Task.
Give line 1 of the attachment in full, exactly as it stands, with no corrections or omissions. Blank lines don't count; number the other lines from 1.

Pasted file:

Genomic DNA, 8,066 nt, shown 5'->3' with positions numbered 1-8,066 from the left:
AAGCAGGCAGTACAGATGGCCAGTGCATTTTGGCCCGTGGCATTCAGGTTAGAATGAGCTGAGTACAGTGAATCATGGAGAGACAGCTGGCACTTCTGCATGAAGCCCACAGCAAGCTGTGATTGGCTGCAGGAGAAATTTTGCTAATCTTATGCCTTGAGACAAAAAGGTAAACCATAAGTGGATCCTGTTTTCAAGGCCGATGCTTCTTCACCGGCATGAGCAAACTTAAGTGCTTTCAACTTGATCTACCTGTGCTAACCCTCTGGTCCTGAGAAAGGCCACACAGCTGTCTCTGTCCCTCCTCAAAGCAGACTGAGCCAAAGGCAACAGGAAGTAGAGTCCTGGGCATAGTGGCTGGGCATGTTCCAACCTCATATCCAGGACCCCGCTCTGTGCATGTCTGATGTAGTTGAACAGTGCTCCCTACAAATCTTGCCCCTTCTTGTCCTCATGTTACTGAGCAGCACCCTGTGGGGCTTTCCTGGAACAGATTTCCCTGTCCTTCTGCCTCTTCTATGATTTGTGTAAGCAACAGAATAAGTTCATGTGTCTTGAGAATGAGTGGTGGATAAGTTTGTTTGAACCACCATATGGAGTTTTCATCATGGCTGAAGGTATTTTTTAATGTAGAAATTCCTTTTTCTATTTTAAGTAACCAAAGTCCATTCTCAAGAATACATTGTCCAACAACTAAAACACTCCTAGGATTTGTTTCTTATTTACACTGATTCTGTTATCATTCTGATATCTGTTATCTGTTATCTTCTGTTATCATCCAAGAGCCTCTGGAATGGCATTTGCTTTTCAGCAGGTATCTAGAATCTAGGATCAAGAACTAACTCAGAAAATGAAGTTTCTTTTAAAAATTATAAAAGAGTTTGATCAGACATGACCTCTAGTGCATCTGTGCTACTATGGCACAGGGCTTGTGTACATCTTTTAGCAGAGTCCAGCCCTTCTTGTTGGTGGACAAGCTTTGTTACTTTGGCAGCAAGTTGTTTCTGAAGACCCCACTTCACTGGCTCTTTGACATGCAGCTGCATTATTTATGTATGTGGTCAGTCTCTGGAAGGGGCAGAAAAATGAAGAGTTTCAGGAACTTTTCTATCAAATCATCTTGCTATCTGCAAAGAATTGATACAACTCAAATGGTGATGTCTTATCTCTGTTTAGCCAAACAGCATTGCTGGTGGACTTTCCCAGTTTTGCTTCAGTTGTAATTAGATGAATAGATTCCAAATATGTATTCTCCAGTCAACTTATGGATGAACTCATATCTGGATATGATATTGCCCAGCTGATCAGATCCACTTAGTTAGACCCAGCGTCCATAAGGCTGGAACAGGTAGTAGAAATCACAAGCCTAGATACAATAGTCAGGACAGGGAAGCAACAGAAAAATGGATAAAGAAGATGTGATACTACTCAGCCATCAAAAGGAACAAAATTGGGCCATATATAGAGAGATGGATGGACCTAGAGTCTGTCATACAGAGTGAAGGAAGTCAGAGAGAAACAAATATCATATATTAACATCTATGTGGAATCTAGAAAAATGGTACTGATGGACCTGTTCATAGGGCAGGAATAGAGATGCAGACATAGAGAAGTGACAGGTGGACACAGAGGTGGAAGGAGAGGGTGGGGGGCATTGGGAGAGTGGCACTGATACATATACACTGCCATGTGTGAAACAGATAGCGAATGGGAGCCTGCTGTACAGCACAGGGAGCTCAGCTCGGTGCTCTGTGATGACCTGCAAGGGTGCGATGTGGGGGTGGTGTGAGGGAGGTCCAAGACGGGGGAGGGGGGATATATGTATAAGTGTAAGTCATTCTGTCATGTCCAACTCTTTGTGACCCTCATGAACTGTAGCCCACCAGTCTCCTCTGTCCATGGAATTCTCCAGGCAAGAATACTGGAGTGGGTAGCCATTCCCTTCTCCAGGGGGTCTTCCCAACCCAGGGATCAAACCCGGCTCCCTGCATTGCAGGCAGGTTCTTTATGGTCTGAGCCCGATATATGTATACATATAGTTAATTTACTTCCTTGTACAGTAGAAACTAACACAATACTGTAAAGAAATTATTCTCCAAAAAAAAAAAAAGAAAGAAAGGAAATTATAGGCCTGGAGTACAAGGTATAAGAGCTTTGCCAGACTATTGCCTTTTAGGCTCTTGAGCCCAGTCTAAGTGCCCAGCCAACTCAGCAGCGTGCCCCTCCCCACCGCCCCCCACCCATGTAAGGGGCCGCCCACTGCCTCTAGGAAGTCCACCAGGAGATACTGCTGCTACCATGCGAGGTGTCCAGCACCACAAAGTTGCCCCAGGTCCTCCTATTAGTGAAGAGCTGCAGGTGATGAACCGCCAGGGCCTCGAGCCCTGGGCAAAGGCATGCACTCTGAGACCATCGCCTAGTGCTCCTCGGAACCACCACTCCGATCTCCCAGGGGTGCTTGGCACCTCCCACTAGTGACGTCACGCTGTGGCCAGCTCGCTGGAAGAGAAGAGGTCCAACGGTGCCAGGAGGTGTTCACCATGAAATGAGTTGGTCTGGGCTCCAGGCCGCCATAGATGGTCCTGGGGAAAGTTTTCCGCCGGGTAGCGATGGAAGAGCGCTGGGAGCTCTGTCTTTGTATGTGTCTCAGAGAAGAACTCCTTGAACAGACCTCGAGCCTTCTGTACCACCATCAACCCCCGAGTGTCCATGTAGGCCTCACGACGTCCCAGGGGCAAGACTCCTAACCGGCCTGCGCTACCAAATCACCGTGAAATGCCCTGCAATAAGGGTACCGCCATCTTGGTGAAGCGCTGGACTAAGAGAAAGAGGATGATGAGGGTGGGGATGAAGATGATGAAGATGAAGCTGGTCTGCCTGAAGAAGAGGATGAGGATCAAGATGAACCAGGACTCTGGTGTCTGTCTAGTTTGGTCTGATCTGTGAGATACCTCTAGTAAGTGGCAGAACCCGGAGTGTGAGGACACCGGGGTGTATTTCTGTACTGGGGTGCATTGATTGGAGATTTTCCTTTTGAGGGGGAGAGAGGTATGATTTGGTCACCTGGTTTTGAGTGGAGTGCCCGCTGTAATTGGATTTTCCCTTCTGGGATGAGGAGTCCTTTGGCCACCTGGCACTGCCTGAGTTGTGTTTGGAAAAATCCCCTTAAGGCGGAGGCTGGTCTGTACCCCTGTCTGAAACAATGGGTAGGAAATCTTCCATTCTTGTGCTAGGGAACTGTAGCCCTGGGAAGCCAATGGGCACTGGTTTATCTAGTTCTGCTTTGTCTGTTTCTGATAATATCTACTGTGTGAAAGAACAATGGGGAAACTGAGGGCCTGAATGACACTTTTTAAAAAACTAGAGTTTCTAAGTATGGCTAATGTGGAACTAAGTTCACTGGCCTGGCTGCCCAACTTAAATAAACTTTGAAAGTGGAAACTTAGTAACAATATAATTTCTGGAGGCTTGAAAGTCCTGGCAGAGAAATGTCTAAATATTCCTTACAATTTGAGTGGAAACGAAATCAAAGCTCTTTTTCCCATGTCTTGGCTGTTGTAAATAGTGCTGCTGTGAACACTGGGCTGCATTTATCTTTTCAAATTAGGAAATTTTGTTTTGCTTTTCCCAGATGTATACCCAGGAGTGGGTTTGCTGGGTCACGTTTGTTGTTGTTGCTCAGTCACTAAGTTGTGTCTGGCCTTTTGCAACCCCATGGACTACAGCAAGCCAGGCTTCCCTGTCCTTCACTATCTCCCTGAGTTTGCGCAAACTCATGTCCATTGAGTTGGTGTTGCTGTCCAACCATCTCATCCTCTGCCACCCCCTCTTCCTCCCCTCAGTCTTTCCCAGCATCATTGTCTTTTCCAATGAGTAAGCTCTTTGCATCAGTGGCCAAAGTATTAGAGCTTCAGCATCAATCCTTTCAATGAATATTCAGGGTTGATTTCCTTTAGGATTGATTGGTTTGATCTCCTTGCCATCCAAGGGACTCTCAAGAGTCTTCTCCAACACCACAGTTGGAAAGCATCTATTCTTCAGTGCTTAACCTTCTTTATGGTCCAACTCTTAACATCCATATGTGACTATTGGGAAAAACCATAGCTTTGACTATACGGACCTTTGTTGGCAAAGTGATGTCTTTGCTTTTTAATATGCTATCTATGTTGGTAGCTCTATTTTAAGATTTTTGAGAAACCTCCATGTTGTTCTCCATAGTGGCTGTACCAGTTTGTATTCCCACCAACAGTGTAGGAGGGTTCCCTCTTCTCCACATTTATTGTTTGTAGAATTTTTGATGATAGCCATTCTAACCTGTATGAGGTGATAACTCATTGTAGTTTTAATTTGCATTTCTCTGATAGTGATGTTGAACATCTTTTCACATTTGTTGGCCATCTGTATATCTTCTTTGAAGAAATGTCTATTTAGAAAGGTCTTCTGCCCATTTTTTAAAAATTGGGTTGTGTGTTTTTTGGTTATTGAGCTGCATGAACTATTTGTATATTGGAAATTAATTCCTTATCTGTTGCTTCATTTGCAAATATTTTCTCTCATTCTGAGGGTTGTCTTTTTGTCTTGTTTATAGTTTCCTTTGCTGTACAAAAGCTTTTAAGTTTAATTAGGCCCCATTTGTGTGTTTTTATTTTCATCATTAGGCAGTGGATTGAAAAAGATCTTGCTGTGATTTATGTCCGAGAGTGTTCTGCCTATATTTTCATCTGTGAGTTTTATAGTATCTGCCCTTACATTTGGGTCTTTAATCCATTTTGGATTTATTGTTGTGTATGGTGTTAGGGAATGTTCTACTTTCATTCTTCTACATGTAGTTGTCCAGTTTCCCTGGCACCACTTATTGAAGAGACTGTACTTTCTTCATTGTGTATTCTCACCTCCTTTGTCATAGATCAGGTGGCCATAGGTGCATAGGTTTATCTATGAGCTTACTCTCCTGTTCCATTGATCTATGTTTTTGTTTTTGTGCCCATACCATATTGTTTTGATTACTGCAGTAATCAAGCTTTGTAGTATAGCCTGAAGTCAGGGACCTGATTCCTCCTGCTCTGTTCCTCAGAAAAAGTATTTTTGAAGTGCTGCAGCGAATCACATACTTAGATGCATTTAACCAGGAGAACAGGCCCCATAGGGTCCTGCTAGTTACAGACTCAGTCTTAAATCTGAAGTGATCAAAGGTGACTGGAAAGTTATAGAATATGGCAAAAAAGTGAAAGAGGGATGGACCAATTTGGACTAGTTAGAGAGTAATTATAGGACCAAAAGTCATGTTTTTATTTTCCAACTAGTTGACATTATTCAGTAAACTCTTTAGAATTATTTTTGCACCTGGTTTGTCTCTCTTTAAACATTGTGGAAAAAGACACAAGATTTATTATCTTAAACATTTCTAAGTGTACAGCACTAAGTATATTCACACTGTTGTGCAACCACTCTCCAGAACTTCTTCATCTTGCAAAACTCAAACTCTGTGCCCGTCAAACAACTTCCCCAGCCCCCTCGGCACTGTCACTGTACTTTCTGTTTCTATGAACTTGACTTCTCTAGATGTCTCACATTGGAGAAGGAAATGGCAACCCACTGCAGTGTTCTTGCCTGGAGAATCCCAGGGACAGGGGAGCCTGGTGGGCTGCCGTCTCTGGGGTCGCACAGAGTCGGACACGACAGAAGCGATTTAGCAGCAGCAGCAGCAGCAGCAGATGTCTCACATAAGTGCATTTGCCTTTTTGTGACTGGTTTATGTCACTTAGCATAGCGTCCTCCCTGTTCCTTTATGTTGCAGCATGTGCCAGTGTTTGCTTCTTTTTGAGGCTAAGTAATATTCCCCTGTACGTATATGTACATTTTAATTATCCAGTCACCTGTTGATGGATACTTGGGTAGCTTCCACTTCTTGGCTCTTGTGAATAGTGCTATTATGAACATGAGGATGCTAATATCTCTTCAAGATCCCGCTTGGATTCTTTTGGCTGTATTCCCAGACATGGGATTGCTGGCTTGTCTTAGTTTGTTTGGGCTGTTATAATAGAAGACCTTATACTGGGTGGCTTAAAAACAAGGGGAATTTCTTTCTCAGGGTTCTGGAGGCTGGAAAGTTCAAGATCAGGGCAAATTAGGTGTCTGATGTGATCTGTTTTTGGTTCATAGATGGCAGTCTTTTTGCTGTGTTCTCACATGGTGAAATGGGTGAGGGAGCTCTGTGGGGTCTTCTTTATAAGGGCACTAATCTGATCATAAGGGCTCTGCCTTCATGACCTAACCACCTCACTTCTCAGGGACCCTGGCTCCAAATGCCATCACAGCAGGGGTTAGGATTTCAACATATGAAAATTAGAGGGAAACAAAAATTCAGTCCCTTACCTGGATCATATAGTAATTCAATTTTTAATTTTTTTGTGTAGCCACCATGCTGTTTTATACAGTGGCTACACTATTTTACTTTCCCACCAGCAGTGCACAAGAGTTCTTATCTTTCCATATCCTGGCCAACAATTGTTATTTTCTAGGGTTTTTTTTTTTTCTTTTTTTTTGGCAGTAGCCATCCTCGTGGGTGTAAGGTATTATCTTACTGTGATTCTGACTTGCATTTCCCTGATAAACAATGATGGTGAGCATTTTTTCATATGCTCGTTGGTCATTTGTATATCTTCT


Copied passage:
Genomic DNA, 8,066 nt, shown 5'->3' with positions numbered 1-8,066 from the left: